And This Little Piggy Wants to TARP It

Pity the poor maligned pig. From the early origins of the Mother Goose nursery rhyme dating back almost 300 years, to the modern and profane descriptor for any boorish lout, the pig is there. Commonly used synonyms, like swine, provide little solace and the barnyard habits of the poor porker are not exactly paving any roads to redemption. To burnish the brand of the porcine and to not unfairly malign others, this post will attempt to shift to the adjective-adaptation (piggish) and put it in front of the word behavior as we turn to the boaring (pun intended) world of International Accounting Standard (“IAS”) 19.

A defined benefit pension plan is a basic promise between the sponsor and the employee. Once specified service and age requirements are met, said employer promises to pay employee a fixed (or defined) annuity for life. From there it gets very complicated and a small army of actuaries are typically tasked to figure out a myriad of assumptions such as future compensation levels, inflation trends, plan demographics, and mortality rates. This all goes into the hopper and that future liability is then quantified with a reasonable degree of accuracy. The last step is to determine how much needs to be set aside today, to be compounded at an assumed rate of return, ideally resulting in a fully-funded plan come payment date.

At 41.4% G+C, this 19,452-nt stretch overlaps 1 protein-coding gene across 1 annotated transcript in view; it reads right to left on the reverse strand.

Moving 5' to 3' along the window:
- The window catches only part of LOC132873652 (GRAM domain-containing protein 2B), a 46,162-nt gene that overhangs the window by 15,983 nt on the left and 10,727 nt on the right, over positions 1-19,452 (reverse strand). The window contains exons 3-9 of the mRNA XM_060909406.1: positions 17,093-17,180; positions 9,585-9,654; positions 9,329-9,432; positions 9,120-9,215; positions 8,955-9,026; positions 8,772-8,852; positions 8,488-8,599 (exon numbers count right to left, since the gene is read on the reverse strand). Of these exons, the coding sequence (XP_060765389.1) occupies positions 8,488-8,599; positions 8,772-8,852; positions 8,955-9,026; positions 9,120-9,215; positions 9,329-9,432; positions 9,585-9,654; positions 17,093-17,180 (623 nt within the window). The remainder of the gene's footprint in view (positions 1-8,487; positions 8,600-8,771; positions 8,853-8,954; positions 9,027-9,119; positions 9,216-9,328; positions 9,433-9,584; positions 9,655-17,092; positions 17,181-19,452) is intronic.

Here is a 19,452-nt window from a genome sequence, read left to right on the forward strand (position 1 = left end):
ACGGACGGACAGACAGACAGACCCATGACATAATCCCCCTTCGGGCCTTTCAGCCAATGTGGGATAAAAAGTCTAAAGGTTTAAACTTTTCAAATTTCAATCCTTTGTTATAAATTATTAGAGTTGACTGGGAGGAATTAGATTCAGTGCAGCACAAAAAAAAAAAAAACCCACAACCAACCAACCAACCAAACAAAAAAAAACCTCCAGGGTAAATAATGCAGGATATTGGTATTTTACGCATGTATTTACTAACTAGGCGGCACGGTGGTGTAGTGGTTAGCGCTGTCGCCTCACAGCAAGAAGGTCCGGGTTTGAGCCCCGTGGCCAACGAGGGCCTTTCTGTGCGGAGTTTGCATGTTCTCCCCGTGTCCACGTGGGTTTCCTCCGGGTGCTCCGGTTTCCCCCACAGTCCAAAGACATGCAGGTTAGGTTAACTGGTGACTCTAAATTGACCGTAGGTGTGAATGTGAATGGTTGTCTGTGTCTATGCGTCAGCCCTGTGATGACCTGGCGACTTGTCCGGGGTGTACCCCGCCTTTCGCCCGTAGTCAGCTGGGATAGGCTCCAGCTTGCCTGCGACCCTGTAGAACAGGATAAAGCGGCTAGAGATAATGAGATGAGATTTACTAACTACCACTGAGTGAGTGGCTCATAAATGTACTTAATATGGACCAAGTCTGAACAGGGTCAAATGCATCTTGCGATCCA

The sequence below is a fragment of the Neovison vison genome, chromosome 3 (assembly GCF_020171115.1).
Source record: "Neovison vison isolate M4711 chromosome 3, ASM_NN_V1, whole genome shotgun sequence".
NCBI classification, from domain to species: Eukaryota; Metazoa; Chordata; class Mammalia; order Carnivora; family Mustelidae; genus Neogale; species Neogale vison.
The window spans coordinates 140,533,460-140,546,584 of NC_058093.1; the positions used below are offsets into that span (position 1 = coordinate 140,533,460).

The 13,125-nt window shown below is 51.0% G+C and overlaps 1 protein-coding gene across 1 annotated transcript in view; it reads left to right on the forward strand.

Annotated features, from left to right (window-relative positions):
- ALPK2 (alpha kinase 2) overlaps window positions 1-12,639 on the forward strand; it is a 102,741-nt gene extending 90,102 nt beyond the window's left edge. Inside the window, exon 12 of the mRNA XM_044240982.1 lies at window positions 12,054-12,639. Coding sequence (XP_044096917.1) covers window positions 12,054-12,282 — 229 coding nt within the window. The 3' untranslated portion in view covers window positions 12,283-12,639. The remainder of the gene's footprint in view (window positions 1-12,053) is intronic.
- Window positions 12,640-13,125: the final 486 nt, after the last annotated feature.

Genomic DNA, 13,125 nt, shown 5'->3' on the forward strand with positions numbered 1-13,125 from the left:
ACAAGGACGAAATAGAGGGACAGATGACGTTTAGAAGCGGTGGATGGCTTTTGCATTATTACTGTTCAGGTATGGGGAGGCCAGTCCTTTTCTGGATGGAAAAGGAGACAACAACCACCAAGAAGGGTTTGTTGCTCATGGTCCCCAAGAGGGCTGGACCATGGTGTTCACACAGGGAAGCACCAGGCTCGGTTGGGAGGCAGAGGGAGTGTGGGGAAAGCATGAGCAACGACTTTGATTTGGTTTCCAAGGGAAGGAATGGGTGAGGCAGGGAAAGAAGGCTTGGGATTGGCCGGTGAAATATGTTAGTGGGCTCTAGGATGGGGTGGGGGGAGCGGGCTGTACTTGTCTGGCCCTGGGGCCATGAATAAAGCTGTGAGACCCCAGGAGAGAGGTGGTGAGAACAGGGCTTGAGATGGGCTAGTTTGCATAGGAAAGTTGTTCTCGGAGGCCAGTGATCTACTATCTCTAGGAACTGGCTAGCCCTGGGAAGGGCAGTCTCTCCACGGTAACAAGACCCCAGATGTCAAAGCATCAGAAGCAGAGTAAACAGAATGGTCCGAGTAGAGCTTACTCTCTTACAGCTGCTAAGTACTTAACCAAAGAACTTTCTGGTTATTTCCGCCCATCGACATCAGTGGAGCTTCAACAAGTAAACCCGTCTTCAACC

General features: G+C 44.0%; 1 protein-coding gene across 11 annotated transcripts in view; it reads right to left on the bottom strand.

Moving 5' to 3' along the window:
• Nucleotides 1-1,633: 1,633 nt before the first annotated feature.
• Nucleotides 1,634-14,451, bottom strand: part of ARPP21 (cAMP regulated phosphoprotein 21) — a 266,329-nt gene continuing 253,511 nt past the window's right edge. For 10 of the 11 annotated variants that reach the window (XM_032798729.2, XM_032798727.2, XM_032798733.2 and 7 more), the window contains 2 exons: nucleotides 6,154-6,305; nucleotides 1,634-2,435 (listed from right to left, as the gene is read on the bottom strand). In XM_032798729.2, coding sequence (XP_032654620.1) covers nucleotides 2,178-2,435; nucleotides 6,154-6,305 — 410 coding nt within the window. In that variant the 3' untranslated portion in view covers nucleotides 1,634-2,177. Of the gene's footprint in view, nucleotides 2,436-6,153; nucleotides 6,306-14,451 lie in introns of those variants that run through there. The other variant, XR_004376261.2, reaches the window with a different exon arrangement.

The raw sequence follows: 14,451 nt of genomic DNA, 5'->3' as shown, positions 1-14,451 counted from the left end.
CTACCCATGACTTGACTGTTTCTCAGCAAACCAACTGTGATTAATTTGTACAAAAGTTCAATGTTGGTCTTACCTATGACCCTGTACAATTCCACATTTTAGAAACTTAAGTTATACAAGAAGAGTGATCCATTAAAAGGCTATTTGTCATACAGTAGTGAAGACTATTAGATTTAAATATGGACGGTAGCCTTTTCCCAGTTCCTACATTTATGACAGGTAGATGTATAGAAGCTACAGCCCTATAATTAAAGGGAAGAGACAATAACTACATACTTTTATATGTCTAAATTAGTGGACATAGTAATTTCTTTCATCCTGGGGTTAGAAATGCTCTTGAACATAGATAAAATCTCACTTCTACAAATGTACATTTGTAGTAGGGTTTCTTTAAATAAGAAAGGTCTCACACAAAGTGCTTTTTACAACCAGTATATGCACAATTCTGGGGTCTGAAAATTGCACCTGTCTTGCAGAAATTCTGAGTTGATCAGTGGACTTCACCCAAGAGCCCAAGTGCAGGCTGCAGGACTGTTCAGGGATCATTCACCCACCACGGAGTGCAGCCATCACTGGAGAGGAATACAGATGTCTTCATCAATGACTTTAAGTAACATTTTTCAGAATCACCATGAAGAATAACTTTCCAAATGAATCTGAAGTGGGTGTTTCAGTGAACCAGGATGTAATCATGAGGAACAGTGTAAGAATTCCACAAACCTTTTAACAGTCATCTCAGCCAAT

Despite all the work that goes into the sizing of the liability, the choice of the rate of return is not always subject to the same rigor, and that can have a major impact on the lender of last resort, which will likely be you, the taxpayer. The math is simple: the higher the expected long-term return rate, the less dollars that are needed to be set aside today. You can imagine the piggish behavioral tendencies for the plan fiscal agents if this return rate was bound only by imagination which is no longer the case, at least in parts of the pension world, and this is exactly what IAS 19 looked to accomplish. This accounting standard is mandated for all public companies where they must use high quality corporate bond yields to size and fund pension liabilities, resulting in a current average assumed return rate of 3.5% in the US, 1.8% in the Netherlands, and a barely visible .7% in Switzerland, as commitments and funding levels are now better aligned.

Curiously, there are no such rate setting standards in either the public pension plan space or for the multi-employer plans, the latter of which have been in the news quite a bit in the recent days as they look for the wizards in Washington to dig them out of what is estimated to be at least a $65 billion hole. They got there for a variety of reasons (all foreseeable and foretold), not the least of which was the allowed use of an “assumed rate of return,” of 7.3 % (on average per Milliman, the pension consultancy), or more than twice the rate used by the corporate pension plans under IAS 19. This has allowed for unrealistically low contributions against a mounting pile of promises made, which are now coming due as the demographic tidal wave begins to crest.

Piggish or not, the taxpayer is likely to get TARPed with a barnyard mess at their local market in the weeks ahead. Rest assured there is an entire pen full of these situations in the back 40 of our pension plantation and they too will be watching.

Seek diversification, education and know your risk tolerance. Investing is for the long term.

Written by Bill Kelly courtesy of CAIA Association.